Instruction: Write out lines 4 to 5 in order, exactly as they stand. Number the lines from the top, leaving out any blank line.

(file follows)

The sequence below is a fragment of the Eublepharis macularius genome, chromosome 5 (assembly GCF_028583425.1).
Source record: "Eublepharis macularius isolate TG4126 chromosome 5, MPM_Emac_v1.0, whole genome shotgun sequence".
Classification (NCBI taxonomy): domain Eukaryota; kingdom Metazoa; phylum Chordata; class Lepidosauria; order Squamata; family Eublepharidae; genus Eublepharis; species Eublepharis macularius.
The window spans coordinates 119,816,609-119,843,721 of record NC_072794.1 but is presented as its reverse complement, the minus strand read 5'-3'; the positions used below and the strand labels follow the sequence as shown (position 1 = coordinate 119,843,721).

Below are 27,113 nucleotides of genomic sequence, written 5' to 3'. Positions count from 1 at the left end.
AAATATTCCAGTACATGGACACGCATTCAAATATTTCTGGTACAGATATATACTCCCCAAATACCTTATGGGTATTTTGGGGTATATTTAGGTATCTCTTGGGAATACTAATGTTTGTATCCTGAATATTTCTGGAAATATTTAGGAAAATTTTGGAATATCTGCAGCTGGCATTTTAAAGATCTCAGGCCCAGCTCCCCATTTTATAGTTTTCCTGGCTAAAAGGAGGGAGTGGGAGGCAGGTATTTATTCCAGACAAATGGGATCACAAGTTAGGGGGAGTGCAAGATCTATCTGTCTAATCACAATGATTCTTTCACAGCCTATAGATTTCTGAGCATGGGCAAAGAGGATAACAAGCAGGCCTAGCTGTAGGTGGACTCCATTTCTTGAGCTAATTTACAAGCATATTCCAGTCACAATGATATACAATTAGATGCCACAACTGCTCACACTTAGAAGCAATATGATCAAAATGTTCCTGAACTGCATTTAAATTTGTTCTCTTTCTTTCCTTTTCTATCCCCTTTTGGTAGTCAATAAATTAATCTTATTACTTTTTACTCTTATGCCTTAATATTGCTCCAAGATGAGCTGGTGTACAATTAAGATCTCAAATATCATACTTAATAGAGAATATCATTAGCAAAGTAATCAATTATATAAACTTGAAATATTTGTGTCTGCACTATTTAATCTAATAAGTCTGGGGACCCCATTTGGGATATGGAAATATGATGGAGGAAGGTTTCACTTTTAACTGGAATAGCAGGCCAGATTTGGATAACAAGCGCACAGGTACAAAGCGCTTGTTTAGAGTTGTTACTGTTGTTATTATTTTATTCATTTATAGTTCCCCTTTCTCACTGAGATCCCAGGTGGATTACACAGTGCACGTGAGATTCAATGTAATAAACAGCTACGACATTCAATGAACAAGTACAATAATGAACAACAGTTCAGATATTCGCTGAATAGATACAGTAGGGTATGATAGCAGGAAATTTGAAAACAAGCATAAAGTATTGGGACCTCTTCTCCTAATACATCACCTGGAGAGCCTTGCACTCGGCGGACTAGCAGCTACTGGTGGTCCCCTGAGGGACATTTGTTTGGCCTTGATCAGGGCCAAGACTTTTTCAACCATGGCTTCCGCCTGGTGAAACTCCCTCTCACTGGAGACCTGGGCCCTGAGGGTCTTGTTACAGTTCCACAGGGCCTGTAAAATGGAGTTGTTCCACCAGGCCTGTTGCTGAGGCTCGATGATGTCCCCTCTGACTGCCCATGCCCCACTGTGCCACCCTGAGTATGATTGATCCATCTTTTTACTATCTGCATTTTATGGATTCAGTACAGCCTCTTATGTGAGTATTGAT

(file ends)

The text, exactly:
The window spans coordinates 119,816,609-119,843,721 of record NC_072794.1 but is presented as its reverse complement, the minus strand read 5'-3'; the positions used below and the strand labels follow the sequence as shown (position 1 = coordinate 119,843,721).

Below are 27,113 nucleotides of genomic sequence, written 5' to 3'. Positions count from 1 at the left end.